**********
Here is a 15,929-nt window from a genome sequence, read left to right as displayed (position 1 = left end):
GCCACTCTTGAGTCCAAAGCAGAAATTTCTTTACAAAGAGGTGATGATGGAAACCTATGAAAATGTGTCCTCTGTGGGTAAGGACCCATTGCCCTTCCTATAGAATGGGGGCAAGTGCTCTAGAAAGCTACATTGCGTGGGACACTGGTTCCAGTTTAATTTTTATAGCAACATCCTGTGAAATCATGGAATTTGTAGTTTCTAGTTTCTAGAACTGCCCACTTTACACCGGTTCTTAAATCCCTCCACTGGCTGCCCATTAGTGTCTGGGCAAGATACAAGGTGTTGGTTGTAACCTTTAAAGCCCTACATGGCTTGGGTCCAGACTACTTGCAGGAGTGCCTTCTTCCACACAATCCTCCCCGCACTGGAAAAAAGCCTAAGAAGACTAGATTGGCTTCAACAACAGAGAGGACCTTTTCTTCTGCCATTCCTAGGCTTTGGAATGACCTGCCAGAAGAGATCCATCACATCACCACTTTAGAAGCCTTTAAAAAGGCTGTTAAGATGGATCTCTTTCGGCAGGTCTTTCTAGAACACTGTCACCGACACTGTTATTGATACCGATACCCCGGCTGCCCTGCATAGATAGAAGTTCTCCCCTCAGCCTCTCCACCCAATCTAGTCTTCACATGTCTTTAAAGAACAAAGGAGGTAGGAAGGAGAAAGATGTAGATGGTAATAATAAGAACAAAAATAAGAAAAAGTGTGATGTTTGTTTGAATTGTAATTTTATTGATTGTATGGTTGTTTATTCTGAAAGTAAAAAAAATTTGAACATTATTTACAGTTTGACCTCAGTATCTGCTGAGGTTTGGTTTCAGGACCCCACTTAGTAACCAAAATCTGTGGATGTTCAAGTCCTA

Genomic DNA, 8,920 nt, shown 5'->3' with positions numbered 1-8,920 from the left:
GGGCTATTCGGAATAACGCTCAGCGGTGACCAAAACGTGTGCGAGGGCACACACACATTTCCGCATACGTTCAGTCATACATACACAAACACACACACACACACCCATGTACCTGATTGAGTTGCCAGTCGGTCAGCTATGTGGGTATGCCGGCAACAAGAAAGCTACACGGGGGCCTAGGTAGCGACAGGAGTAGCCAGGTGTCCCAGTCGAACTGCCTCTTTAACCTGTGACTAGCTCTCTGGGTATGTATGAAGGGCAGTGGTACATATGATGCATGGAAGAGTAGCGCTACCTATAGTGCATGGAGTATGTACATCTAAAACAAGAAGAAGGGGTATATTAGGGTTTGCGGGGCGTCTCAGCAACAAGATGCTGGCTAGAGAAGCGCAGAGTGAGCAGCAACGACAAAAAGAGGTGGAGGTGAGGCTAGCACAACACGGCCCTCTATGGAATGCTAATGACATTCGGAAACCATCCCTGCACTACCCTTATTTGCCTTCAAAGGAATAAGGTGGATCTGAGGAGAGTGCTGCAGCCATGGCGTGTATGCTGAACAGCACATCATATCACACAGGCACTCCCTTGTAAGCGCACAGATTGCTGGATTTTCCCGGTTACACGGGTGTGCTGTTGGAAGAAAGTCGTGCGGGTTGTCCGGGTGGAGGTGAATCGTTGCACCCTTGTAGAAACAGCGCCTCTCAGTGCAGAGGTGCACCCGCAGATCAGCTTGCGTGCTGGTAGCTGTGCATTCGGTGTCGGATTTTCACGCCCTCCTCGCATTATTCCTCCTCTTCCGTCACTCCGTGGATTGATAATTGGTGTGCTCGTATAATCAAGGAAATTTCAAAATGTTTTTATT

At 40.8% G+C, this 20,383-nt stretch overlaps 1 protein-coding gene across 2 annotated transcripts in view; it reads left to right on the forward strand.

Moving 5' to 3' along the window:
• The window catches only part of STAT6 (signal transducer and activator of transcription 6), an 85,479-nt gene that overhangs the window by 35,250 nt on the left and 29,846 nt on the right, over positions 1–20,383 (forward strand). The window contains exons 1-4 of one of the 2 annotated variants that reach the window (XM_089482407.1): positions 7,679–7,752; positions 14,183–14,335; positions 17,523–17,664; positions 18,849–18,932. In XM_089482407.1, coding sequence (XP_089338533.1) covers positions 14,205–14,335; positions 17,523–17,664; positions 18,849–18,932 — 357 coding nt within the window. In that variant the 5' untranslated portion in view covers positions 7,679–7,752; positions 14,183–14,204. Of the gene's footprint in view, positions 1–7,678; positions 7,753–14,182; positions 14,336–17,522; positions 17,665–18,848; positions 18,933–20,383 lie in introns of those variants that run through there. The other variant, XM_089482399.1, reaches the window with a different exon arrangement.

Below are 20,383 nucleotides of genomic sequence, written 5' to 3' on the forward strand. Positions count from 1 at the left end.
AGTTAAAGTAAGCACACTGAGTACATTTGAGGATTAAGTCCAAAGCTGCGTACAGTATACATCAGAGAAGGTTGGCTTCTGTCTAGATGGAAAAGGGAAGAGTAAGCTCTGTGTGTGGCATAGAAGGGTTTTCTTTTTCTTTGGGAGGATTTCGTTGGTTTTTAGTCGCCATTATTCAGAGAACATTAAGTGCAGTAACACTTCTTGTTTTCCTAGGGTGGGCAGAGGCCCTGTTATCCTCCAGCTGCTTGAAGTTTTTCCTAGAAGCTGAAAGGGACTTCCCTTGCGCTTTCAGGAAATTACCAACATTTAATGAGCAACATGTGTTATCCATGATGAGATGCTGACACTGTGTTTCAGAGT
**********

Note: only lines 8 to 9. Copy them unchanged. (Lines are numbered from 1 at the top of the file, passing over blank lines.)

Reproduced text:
Below are 20,383 nucleotides of genomic sequence, written 5' to 3' on the forward strand. Positions count from 1 at the left end.
AGTTAAAGTAAGCACACTGAGTACATTTGAGGATTAAGTCCAAAGCTGCGTACAGTATACATCAGAGAAGGTTGGCTTCTGTCTAGATGGAAAAGGGAAGAGTAAGCTCTGTGTGTGGCATAGAAGGGTTTTCTTTTTCTTTGGGAGGATTTCGTTGGTTTTTAGTCGCCATTATTCAGAGAACATTAAGTGCAGTAACACTTCTTGTTTTCCTAGGGTGGGCAGAGGCCCTGTTATCCTCCAGCTGCTTGAAGTTTTTCCTAGAAGCTGAAAGGGACTTCCCTTGCGCTTTCAGGAAATTACCAACATTTAATGAGCAACATGTGTTATCCATGATGAGATGCTGACACTGTGTTTCAGAGT